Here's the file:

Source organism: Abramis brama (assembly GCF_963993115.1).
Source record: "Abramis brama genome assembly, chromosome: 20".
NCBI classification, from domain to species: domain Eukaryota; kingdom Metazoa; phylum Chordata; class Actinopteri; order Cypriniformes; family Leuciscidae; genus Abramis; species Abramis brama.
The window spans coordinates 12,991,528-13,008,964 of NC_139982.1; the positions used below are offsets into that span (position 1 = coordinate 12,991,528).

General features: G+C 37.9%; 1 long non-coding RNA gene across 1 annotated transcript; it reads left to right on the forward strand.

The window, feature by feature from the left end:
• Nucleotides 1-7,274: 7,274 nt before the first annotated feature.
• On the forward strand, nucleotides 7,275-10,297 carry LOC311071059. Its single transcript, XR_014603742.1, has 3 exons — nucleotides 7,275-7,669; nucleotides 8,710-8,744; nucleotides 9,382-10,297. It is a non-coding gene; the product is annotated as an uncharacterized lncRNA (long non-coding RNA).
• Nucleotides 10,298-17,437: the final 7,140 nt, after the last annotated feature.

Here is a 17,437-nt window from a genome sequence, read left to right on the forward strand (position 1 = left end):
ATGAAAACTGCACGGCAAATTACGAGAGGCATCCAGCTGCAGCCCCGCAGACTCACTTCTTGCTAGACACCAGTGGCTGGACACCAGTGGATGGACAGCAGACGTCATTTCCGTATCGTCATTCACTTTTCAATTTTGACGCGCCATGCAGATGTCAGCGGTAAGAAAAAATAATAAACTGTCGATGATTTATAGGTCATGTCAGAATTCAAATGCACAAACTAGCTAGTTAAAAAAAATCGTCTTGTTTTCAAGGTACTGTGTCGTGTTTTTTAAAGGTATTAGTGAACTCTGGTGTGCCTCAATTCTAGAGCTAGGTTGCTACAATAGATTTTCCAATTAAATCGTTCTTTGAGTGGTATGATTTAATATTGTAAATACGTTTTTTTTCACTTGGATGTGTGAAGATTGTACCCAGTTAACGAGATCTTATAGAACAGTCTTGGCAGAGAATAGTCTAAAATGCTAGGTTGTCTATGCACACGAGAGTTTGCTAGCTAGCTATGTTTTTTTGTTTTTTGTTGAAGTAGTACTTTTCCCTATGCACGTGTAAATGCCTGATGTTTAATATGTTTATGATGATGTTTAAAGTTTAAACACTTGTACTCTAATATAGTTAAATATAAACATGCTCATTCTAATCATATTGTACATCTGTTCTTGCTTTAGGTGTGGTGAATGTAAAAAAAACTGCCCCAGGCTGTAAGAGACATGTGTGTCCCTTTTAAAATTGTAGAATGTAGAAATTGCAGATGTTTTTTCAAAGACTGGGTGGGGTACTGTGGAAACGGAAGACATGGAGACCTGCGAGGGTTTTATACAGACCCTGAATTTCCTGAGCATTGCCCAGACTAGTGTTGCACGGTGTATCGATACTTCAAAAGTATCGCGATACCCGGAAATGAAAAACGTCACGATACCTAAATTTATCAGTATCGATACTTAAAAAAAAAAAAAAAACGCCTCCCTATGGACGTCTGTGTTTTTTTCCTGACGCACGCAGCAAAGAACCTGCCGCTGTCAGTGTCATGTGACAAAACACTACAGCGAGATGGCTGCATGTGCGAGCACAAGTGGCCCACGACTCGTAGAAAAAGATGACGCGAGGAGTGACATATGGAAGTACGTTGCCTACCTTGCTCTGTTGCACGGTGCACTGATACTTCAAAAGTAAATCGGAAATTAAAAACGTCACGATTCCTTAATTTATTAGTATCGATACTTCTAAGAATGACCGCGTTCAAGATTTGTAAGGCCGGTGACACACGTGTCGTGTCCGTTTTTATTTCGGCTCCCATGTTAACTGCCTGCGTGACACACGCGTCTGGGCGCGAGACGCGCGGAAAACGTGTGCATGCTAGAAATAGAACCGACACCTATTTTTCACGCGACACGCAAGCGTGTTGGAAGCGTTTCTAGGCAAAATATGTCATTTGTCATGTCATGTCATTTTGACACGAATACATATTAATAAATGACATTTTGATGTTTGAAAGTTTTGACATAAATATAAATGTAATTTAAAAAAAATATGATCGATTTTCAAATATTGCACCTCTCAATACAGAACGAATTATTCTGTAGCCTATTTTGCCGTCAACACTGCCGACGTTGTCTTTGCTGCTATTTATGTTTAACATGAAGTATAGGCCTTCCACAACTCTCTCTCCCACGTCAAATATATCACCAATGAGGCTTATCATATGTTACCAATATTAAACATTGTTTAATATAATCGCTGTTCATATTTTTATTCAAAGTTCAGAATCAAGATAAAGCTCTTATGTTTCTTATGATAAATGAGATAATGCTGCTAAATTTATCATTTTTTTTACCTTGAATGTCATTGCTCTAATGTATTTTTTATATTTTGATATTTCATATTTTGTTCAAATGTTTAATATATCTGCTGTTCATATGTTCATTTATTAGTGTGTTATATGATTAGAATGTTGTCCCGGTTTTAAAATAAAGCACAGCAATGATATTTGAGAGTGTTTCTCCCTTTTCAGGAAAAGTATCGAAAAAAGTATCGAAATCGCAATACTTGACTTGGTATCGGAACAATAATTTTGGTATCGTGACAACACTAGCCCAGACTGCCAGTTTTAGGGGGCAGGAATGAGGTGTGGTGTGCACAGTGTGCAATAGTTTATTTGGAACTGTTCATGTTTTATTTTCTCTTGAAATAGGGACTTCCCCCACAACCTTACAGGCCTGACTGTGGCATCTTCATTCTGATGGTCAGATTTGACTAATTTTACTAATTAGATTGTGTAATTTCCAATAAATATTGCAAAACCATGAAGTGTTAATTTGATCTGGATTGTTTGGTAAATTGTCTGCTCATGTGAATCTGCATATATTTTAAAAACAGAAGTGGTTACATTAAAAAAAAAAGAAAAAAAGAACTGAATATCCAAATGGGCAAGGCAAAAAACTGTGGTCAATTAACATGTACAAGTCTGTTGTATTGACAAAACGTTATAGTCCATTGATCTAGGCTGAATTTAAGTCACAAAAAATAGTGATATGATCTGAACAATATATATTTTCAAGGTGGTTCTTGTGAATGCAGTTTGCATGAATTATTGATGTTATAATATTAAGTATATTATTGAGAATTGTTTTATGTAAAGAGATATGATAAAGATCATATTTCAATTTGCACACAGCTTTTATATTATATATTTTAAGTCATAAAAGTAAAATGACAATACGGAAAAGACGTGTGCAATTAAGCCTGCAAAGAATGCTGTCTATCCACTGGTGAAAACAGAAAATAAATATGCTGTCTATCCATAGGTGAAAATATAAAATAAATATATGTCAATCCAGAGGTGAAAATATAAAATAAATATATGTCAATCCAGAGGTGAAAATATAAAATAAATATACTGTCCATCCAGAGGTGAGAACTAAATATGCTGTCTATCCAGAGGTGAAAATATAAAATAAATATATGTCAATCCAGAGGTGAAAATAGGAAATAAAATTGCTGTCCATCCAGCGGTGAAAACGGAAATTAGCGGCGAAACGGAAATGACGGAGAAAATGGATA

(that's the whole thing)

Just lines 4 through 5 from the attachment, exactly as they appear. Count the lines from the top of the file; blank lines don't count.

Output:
The window spans coordinates 12,991,528-13,008,964 of NC_139982.1; the positions used below are offsets into that span (position 1 = coordinate 12,991,528).

General features: G+C 37.9%; 1 long non-coding RNA gene across 1 annotated transcript; it reads left to right on the forward strand.